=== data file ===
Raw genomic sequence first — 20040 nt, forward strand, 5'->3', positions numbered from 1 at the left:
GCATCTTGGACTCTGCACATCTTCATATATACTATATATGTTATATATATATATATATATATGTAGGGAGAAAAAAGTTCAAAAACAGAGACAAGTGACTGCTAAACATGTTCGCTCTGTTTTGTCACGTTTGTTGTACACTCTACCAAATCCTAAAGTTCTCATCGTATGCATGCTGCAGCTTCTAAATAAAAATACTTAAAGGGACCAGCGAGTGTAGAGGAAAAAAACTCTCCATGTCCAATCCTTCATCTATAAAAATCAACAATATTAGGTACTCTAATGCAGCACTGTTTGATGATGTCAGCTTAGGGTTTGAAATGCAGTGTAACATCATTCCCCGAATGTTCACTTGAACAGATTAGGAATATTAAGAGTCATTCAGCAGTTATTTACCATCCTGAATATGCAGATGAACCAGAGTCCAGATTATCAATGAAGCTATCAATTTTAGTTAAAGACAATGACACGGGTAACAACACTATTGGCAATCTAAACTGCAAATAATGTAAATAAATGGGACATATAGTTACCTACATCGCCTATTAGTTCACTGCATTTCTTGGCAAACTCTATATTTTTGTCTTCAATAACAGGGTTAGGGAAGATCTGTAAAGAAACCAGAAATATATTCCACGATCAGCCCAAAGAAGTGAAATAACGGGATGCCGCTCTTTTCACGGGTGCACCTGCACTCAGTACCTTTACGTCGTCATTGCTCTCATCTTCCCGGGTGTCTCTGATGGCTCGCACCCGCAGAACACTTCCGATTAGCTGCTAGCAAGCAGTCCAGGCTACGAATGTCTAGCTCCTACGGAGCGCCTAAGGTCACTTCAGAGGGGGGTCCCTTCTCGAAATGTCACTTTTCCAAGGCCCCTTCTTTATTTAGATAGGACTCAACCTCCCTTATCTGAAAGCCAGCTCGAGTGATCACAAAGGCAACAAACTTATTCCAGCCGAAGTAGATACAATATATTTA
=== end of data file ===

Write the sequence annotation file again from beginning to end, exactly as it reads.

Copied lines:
Raw genomic sequence first — 20040 nt, forward strand, 5'->3', positions numbered from 1 at the left:
GCATCTTGGACTCTGCACATCTTCATATATACTATATATGTTATATATATATATATATATATGTAGGGAGAAAAAAGTTCAAAAACAGAGACAAGTGACTGCTAAACATGTTCGCTCTGTTTTGTCACGTTTGTTGTACACTCTACCAAATCCTAAAGTTCTCATCGTATGCATGCTGCAGCTTCTAAATAAAAATACTTAAAGGGACCAGCGAGTGTAGAGGAAAAAAACTCTCCATGTCCAATCCTTCATCTATAAAAATCAACAATATTAGGTACTCTAATGCAGCACTGTTTGATGATGTCAGCTTAGGGTTTGAAATGCAGTGTAACATCATTCCCCGAATGTTCACTTGAACAGATTAGGAATATTAAGAGTCATTCAGCAGTTATTTACCATCCTGAATATGCAGATGAACCAGAGTCCAGATTATCAATGAAGCTATCAATTTTAGTTAAAGACAATGACACGGGTAACAACACTATTGGCAATCTAAACTGCAAATAATGTAAATAAATGGGACATATAGTTACCTACATCGCCTATTAGTTCACTGCATTTCTTGGCAAACTCTATATTTTTGTCTTCAATAACAGGGTTAGGGAAGATCTGTAAAGAAACCAGAAATATATTCCACGATCAGCCCAAAGAAGTGAAATAACGGGATGCCGCTCTTTTCACGGGTGCACCTGCACTCAGTACCTTTACGTCGTCATTGCTCTCATCTTCCCGGGTGTCTCTGATGGCTCGCACCCGCAGAACACTTCCGATTAGCTGCTAGCAAGCAGTCCAGGCTACGAATGTCTAGCTCCTACGGAGCGCCTAAGGTCACTTCAGAGGGGGGTCCCTTCTCGAAATGTCACTTTTCCAAGGCCCCTTCTTTATTTAGATAGGACTCAACCTCCCTTATCTGAAAGCCAGCTCGAGTGATCACAAAGGCAACAAACTTATTCCAGCCGAAGTAGATACAATATATTTA